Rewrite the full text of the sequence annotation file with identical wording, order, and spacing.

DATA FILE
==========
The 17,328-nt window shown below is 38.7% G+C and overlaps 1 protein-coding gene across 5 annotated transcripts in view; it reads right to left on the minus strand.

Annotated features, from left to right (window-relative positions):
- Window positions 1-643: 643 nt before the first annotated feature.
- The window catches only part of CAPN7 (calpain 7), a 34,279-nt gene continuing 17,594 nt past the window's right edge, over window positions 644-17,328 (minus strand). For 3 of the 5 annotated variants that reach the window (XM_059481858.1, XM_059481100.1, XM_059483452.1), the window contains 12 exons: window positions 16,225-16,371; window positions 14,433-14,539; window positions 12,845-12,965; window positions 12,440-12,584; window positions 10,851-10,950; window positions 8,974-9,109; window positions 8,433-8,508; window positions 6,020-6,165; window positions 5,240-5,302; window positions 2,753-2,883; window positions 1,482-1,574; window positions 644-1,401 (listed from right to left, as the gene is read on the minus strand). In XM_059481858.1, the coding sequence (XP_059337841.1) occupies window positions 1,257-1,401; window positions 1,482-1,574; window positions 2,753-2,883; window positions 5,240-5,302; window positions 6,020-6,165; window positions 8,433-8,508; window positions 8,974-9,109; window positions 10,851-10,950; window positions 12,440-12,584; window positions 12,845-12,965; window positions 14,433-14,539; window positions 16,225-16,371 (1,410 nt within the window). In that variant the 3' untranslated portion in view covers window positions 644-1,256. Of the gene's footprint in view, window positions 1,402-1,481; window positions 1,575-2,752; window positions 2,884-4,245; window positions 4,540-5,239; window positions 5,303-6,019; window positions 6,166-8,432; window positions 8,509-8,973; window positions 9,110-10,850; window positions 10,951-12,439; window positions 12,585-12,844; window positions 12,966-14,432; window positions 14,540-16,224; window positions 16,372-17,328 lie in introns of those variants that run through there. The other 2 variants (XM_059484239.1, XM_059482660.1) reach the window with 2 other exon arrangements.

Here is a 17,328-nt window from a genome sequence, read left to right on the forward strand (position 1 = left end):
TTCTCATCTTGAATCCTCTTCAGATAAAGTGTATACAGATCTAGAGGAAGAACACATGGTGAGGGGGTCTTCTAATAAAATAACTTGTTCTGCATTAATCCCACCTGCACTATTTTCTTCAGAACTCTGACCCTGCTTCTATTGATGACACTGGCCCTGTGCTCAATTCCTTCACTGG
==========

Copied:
The 17,328-nt window shown below is 38.7% G+C and overlaps 1 protein-coding gene across 5 annotated transcripts in view; it reads right to left on the minus strand.

Annotated features, from left to right (window-relative positions):
- Window positions 1-643: 643 nt before the first annotated feature.
- The window catches only part of CAPN7 (calpain 7), a 34,279-nt gene continuing 17,594 nt past the window's right edge, over window positions 644-17,328 (minus strand). For 3 of the 5 annotated variants that reach the window (XM_059481858.1, XM_059481100.1, XM_059483452.1), the window contains 12 exons: window positions 16,225-16,371; window positions 14,433-14,539; window positions 12,845-12,965; window positions 12,440-12,584; window positions 10,851-10,950; window positions 8,974-9,109; window positions 8,433-8,508; window positions 6,020-6,165; window positions 5,240-5,302; window positions 2,753-2,883; window positions 1,482-1,574; window positions 644-1,401 (listed from right to left, as the gene is read on the minus strand). In XM_059481858.1, the coding sequence (XP_059337841.1) occupies window positions 1,257-1,401; window positions 1,482-1,574; window positions 2,753-2,883; window positions 5,240-5,302; window positions 6,020-6,165; window positions 8,433-8,508; window positions 8,974-9,109; window positions 10,851-10,950; window positions 12,440-12,584; window positions 12,845-12,965; window positions 14,433-14,539; window positions 16,225-16,371 (1,410 nt within the window). In that variant the 3' untranslated portion in view covers window positions 644-1,256. Of the gene's footprint in view, window positions 1,402-1,481; window positions 1,575-2,752; window positions 2,884-4,245; window positions 4,540-5,239; window positions 5,303-6,019; window positions 6,166-8,432; window positions 8,509-8,973; window positions 9,110-10,850; window positions 10,951-12,439; window positions 12,585-12,844; window positions 12,966-14,432; window positions 14,540-16,224; window positions 16,372-17,328 lie in introns of those variants that run through there. The other 2 variants (XM_059484239.1, XM_059482660.1) reach the window with 2 other exon arrangements.

Here is a 17,328-nt window from a genome sequence, read left to right on the forward strand (position 1 = left end):
TTCTCATCTTGAATCCTCTTCAGATAAAGTGTATACAGATCTAGAGGAAGAACACATGGTGAGGGGGTCTTCTAATAAAATAACTTGTTCTGCATTAATCCCACCTGCACTATTTTCTTCAGAACTCTGACCCTGCTTCTATTGATGACACTGGCCCTGTGCTCAATTCCTTCACTGG